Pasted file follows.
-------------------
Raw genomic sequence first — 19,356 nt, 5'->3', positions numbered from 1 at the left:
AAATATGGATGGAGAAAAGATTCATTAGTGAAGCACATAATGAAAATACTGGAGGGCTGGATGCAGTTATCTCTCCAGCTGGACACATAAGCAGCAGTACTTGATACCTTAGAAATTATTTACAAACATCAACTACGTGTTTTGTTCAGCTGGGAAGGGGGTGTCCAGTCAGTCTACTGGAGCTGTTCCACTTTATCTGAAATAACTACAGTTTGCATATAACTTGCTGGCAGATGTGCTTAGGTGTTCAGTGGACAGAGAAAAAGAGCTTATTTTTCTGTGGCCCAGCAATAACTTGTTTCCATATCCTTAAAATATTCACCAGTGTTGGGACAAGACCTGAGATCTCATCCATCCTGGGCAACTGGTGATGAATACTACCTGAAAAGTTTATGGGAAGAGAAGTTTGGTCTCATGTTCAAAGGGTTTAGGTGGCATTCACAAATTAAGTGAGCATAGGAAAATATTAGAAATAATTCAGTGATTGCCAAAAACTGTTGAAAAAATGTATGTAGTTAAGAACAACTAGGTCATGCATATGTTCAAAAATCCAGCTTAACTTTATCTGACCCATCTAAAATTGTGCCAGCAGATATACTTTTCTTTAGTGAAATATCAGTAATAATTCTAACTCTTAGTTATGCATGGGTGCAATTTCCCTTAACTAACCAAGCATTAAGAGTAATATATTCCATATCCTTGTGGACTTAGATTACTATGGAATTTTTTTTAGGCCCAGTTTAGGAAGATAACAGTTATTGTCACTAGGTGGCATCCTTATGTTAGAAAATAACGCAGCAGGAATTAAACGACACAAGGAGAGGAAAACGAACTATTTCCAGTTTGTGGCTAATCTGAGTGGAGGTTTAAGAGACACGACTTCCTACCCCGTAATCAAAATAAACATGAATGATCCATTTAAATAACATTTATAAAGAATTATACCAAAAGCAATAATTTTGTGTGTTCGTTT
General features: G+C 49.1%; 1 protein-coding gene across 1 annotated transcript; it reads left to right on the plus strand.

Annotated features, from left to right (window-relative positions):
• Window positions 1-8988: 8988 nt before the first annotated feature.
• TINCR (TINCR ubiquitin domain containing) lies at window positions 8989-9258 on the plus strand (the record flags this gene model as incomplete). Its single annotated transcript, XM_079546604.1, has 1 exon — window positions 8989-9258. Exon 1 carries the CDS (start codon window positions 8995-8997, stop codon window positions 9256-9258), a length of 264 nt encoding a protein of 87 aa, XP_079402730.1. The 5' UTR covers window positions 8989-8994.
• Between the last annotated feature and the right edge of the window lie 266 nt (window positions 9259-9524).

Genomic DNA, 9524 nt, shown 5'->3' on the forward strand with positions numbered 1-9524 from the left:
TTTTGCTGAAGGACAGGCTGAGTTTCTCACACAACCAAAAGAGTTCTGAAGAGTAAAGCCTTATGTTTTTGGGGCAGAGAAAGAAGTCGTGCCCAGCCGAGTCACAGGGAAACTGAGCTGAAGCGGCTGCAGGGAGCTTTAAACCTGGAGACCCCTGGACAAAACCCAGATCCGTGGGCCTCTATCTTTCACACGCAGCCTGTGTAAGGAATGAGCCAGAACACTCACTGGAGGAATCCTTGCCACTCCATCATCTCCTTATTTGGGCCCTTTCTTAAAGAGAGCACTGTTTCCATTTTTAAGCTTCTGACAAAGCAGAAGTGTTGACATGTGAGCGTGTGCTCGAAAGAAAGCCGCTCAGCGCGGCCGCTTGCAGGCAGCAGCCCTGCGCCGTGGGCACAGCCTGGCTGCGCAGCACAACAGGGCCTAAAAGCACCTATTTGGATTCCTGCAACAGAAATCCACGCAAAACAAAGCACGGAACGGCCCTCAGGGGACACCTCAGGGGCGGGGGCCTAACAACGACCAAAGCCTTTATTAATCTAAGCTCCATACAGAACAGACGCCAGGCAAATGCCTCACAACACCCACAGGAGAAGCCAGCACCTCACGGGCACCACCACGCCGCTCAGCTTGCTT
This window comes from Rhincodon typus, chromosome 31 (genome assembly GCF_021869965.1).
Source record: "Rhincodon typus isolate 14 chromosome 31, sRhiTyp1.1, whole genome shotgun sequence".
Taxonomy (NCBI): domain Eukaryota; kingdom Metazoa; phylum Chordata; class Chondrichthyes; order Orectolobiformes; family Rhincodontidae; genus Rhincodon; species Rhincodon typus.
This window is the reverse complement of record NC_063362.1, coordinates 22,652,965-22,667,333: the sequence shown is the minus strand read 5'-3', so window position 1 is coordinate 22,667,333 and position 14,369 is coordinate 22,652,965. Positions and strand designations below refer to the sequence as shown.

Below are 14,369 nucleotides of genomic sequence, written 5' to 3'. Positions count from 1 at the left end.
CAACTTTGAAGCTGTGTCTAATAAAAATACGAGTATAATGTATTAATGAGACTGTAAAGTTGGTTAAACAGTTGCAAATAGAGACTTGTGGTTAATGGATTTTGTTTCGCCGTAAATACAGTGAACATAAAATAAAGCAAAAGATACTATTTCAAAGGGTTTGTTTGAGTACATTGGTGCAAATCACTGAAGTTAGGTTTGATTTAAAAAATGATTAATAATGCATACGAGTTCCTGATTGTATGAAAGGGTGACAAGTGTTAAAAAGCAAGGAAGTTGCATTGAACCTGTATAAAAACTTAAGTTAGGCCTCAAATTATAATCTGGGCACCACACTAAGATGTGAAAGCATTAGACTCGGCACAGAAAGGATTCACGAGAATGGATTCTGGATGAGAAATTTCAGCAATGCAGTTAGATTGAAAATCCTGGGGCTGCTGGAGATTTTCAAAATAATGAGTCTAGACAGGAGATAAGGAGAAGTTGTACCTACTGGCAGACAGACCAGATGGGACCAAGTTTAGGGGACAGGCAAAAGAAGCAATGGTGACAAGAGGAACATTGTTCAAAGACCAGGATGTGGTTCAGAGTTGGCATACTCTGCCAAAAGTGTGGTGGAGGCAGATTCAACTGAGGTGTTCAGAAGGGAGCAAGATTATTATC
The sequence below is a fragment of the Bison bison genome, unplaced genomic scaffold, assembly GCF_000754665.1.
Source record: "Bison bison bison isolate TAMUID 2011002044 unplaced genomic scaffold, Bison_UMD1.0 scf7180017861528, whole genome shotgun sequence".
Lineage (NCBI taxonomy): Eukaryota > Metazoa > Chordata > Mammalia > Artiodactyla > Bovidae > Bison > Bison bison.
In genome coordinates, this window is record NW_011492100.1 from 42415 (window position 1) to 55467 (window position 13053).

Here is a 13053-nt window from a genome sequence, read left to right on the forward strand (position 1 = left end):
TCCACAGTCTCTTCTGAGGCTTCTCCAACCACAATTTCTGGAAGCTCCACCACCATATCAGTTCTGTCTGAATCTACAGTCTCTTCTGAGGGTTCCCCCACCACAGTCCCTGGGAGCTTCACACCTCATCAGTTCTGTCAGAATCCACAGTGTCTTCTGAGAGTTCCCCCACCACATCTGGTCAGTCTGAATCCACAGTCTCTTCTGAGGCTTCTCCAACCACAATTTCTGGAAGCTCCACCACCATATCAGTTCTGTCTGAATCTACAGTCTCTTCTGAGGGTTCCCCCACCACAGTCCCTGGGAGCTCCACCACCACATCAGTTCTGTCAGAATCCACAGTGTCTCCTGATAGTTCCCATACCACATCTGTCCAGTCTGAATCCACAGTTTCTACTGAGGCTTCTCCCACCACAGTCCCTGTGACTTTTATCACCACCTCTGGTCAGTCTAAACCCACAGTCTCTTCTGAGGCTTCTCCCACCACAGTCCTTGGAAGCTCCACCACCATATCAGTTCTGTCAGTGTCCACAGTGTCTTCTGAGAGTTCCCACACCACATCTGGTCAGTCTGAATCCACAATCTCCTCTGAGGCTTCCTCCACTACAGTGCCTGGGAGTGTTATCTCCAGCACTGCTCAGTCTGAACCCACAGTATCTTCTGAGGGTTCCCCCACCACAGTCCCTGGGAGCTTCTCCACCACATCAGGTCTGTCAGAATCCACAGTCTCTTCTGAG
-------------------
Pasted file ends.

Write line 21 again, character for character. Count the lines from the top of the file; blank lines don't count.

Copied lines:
TCCACAGTCTCTTCTGAGGCTTCTCCAACCACAATTTCTGGAAGCTCCACCACCATATCAGTTCTGTCTGAATCTACAGTCTCTTCTGAGGGTTCCCCCACCACAGTCCCTGGGAGCTTCACACCTCATCAGTTCTGTCAGAATCCACAGTGTCTTCTGAGAGTTCCCCCACCACATCTGGTCAGTCTGAATCCACAGTCTCTTCTGAGGCTTCTCCAACCACAATTTCTGGAAGCTCCACCACCATATCAGTTCTGTCTGAATCTACAGTCTCTTCTGAGGGTTCCCCCACCACAGTCCCTGGGAGCTCCACCACCACATCAGTTCTGTCAGAATCCACAGTGTCTCCTGATAGTTCCCATACCACATCTGTCCAGTCTGAATCCACAGTTTCTACTGAGGCTTCTCCCACCACAGTCCCTGTGACTTTTATCACCACCTCTGGTCAGTCTAAACCCACAGTCTCTTCTGAGGCTTCTCCCACCACAGTCCTTGGAAGCTCCACCACCATATCAGTTCTGTCAGTGTCCACAGTGTCTTCTGAGAGTTCCCACACCACATCTGGTCAGTCTGAATCCACAATCTCCTCTGAGGCTTCCTCCACTACAGTGCCTGGGAGTGTTATCTCCAGCACTGCTCAGTCTGAACCCACAGTATCTTCTGAGGGTTCCCCCACCACAGTCCCTGGGAGCTTCTCCACCACATCAGGTCTGTCAGAATCCACAGTCTCTTCTGAG